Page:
Byline: Joanna Ramey

WASHINGTON — The centerpiece of the Bush administration’s trade agenda — securing trade negotiating authority from Congress — will likely wait until this summer or early fall, Senate Majority Leader Trent Lott (R., Miss.) said Tuesday.
Lott said he had a meeting the day before with Robert Zoellick, U.S. Trade Representative-designee, who offered the Bush administration’s timetable to ask Congress for this green light to complete trade pacts like the Free Trade Agreement of the Americas.
Granting the authority, often called fast track, would mean Congress can’t amend completed trade agreements before they’re put before a vote. Foreign governments look for such assurances before entering into lengthy negotiations.
“It is something I believe will be a priority,” Lott told reporters regarding fast track, speaking at a news conference attended by Vice President Dick Cheney, who declined to talk about the administration’s trade policy plans.
After securing fast track to successfully negotiate NAFTA, the Clinton administration was unsuccessful in getting the authority again because of dissent among lawmakers, mostly from a group of House Democrats angry over the direction of U.S. trade policy. They want granting fast track to be contingent on trade agreements containing labor and environmental standards, with U.S. market access granted or increased based on a country meeting set standards.
However, in the House, where trade legislation must originate, stumbling blocks remain.
“Our position on this is pretty clear,” House Minority Leader Dick Gephardt (D., Mo.) told WWD, reiterating the position in his caucus for strict labor and environmental standards in trade agreements.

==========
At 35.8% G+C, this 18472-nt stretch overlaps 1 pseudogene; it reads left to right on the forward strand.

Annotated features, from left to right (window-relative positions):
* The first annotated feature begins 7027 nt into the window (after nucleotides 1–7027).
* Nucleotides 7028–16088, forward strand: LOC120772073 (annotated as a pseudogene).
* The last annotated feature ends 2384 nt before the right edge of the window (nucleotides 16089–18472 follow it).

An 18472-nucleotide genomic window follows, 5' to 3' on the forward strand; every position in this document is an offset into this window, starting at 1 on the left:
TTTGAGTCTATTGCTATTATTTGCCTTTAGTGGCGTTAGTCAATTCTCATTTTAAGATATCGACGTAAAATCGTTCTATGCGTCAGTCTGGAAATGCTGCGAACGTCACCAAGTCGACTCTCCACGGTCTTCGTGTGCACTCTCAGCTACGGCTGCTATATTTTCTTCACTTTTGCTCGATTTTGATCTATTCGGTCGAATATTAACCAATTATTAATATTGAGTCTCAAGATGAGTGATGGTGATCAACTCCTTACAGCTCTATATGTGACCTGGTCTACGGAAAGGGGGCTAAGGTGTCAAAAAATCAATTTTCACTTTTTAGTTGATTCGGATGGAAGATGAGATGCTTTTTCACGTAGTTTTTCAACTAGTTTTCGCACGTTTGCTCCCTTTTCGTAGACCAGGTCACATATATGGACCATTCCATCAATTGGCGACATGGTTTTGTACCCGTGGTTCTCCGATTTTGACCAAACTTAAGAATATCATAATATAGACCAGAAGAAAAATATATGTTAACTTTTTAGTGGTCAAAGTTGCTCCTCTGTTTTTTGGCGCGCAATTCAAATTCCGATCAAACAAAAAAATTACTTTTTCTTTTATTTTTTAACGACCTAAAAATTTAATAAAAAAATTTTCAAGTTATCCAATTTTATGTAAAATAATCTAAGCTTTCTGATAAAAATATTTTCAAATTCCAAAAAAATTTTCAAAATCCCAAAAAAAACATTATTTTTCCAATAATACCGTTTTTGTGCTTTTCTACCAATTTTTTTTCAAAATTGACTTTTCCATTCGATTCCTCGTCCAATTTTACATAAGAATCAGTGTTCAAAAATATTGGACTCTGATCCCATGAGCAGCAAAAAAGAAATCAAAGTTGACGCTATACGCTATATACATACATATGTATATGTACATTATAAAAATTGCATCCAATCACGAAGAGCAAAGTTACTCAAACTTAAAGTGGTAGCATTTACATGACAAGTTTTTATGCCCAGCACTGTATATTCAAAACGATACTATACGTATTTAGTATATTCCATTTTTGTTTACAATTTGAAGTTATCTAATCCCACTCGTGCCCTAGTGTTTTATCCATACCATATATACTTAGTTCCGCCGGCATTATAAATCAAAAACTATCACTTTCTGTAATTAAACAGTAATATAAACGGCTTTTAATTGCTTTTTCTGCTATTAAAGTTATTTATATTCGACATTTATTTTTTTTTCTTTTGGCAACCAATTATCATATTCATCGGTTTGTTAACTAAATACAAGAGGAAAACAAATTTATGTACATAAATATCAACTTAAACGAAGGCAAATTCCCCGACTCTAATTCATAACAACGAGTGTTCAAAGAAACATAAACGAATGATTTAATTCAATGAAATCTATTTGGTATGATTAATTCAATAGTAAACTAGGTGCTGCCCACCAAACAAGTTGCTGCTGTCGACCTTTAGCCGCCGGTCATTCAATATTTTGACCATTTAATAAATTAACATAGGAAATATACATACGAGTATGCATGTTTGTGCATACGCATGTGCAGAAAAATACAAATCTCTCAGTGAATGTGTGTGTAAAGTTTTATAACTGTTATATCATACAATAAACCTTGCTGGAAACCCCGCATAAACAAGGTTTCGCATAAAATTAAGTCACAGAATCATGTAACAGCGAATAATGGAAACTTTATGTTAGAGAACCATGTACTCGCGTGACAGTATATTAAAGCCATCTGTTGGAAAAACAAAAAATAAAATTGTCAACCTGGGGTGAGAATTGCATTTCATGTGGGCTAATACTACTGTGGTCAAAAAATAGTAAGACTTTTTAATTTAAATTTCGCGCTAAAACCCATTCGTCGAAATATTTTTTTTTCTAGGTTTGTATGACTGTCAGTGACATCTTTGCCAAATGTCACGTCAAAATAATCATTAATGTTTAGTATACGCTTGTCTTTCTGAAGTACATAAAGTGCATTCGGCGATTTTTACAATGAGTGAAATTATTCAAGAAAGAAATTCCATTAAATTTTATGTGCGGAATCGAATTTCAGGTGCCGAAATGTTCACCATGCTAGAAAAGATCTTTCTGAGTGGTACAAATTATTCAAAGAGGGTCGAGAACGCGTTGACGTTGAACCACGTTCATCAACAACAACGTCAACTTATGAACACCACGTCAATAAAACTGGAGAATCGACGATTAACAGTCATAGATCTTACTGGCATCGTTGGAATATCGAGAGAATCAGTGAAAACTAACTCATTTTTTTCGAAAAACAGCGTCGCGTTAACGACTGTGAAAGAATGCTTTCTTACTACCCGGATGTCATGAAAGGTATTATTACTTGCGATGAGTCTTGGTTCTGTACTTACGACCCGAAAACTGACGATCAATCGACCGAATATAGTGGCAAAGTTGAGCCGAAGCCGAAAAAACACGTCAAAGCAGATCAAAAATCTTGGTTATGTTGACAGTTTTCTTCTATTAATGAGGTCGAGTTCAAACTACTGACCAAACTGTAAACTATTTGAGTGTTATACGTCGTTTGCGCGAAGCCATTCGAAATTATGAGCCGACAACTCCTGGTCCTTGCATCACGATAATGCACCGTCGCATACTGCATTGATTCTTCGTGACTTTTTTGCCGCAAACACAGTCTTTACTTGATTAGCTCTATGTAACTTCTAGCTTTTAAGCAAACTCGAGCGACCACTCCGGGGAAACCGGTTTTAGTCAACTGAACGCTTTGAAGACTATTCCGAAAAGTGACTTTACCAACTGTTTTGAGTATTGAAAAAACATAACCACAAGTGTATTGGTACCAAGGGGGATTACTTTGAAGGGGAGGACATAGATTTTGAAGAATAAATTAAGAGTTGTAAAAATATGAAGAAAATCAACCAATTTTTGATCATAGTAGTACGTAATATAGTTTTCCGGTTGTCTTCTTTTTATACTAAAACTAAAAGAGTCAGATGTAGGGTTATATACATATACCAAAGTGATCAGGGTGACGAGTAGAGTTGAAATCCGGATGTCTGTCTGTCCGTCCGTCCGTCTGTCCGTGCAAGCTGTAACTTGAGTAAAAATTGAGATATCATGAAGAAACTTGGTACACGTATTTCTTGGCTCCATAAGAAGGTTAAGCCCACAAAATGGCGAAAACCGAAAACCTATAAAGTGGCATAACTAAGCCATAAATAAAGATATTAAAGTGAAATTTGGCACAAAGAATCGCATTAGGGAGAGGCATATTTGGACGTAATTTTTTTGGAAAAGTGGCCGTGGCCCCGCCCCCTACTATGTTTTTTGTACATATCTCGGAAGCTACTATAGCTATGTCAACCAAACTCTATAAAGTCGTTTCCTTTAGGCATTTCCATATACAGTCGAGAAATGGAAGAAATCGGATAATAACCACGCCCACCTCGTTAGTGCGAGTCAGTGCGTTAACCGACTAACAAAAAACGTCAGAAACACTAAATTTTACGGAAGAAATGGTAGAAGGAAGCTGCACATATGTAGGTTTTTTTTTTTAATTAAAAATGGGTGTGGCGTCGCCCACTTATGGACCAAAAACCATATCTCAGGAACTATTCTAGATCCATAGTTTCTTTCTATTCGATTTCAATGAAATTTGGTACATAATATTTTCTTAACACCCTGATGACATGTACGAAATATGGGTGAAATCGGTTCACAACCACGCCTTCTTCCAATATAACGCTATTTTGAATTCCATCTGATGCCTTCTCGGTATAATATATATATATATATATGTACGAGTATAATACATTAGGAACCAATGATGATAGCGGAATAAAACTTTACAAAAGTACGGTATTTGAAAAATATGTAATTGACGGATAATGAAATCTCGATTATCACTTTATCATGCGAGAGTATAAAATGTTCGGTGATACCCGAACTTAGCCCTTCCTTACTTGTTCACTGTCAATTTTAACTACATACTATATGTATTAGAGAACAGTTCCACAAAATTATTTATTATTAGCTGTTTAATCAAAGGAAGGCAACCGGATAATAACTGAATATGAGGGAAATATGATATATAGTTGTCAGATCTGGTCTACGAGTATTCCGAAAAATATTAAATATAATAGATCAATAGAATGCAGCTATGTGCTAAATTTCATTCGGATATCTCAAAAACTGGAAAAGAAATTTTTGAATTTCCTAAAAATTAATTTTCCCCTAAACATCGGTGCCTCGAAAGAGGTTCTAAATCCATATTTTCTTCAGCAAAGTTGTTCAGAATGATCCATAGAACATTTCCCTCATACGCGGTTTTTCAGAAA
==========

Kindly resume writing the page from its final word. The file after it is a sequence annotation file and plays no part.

As far as negotiating from this labor-and-environment position, which is anathema to the administration and business, but supported by labor, Gephardt said: “We’ll try. I don’t know whether [the administration] will be receptive to it.”
Erik Autor, vice president and international trade counsel at the National Retail Federation, said delaying a vote on fast track is needed in order to work through the labor-and-environment roadblock.
Autor said, “It’s going to take some time to sit down with the business community and the unions to see if a compromise can be reached so the President’s trade policy can move forward.”
Dale Apley, divisional vice president of public policy at Kmart Corp. speculated whether the fast-track request will be part of a bigger trade bill to include renewal of various trade programs like funding for the Export-Import Bank and Andean Trade Pact. Putting a controversial issue in the midst of otherwise uncontentious measures is often used as a strategy to push legislation through.

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